As if the risk to our water supplies from natural gas fracking, not to mention the Scam Behind the Gas Boom," wasn't enough, how about this?
A dozen earthquakes in northeastern Ohio were almost certainly induced by injection of gas-drilling wastewater into the earth, state regulators said Friday as they announced a series of tough new rules for drillers.
Those earthquakes include a 4.0 magnitude quake on New Years Eve 2011 that "was felt across hundreds of square miles in the state of Ohio, and scientists suspect it is related to hydraulic fracturing wastewater disposal near Youngstown, Ohio."
What does this indicate? Perhaps that we're "moving too fast" when it comes to fracking?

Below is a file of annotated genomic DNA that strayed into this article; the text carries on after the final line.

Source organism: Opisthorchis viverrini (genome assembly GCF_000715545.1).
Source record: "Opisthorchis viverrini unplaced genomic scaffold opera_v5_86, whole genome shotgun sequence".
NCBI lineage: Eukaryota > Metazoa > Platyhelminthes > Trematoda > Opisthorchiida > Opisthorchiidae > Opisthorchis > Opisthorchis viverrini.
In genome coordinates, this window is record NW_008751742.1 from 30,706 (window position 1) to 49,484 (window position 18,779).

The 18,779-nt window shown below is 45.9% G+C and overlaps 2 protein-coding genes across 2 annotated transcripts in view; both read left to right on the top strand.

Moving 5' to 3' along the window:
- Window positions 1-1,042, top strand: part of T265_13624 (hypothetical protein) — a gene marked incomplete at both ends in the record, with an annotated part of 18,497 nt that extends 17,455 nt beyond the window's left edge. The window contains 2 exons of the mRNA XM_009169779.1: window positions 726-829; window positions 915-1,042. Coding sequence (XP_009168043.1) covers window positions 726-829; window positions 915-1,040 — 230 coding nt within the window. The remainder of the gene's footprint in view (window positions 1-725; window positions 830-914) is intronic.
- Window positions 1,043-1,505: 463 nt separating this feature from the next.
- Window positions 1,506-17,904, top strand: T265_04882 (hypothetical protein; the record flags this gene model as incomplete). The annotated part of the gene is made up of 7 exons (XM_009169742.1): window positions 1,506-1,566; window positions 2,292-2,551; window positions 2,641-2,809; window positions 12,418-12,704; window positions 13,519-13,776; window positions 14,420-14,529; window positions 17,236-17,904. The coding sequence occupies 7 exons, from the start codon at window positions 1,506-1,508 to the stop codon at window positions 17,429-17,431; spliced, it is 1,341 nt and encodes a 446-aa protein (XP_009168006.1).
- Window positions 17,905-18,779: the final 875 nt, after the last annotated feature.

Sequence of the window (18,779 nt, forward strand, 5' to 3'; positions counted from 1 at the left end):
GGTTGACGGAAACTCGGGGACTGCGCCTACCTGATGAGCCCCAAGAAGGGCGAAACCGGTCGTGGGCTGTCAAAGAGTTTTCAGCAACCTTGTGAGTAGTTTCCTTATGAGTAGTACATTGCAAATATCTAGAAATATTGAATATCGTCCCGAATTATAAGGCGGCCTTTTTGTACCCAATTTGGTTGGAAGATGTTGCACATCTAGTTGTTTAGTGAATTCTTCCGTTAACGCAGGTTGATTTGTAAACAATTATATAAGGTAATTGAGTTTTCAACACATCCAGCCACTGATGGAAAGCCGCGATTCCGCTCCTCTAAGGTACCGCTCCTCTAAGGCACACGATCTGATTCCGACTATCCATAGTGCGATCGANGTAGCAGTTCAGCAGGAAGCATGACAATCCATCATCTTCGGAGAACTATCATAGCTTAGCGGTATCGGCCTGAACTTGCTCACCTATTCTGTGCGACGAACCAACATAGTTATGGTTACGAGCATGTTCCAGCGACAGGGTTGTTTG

The state's report validates concerns among environmentalists that Ohio is moving too fast, said Jed Thorp, manager of the Ohio chapter of the Sierra Club.
"This proves that we need to have data and research and regulations in place before these activities begin. The problem here is that they let everybody go over there and start punching holes in the ground before there was data and adequate research," he said. "So now we're in a position of having to create regulations after the fact. That's really a backward way to do it."
Yes, and it's also "backward" to allow an industry to expand with minimal regulation, especially when we already know it "poses serious environmental risks," but we just don't know how serious those risks might be. How about we find out first before we proceed any further towards risking our health and safety in the mad scramble to get gas out of peoples' backyards and from underneath precious aquifers?